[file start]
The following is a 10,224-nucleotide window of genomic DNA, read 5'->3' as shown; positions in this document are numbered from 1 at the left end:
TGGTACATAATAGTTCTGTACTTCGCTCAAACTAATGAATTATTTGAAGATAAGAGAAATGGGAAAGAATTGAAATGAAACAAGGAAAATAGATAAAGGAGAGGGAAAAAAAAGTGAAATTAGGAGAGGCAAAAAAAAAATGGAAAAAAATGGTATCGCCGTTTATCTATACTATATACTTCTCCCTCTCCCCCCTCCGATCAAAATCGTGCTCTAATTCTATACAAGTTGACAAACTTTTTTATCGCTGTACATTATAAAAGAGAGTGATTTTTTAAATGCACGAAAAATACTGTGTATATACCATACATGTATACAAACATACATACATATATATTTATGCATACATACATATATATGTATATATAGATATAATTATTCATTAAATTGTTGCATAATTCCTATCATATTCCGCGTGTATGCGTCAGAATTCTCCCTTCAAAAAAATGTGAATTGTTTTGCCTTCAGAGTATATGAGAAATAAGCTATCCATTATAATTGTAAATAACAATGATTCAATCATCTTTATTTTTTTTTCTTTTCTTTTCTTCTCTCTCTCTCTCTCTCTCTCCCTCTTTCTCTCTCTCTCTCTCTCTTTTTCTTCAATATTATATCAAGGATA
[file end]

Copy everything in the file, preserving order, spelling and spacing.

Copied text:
The following is a 10,224-nucleotide window of genomic DNA, read 5'->3' as shown; positions in this document are numbered from 1 at the left end:
TGGTACATAATAGTTCTGTACTTCGCTCAAACTAATGAATTATTTGAAGATAAGAGAAATGGGAAAGAATTGAAATGAAACAAGGAAAATAGATAAAGGAGAGGGAAAAAAAAGTGAAATTAGGAGAGGCAAAAAAAAAATGGAAAAAAATGGTATCGCCGTTTATCTATACTATATACTTCTCCCTCTCCCCCCTCCGATCAAAATCGTGCTCTAATTCTATACAAGTTGACAAACTTTTTTATCGCTGTACATTATAAAAGAGAGTGATTTTTTAAATGCACGAAAAATACTGTGTATATACCATACATGTATACAAACATACATACATATATATTTATGCATACATACATATATATGTATATATAGATATAATTATTCATTAAATTGTTGCATAATTCCTATCATATTCCGCGTGTATGCGTCAGAATTCTCCCTTCAAAAAAATGTGAATTGTTTTGCCTTCAGAGTATATGAGAAATAAGCTATCCATTATAATTGTAAATAACAATGATTCAATCATCTTTATTTTTTTTTCTTTTCTTTTCTTCTCTCTCTCTCTCTCTCTCTCCCTCTTTCTCTCTCTCTCTCTCTCTTTTTCTTCAATATTATATCAAGGATA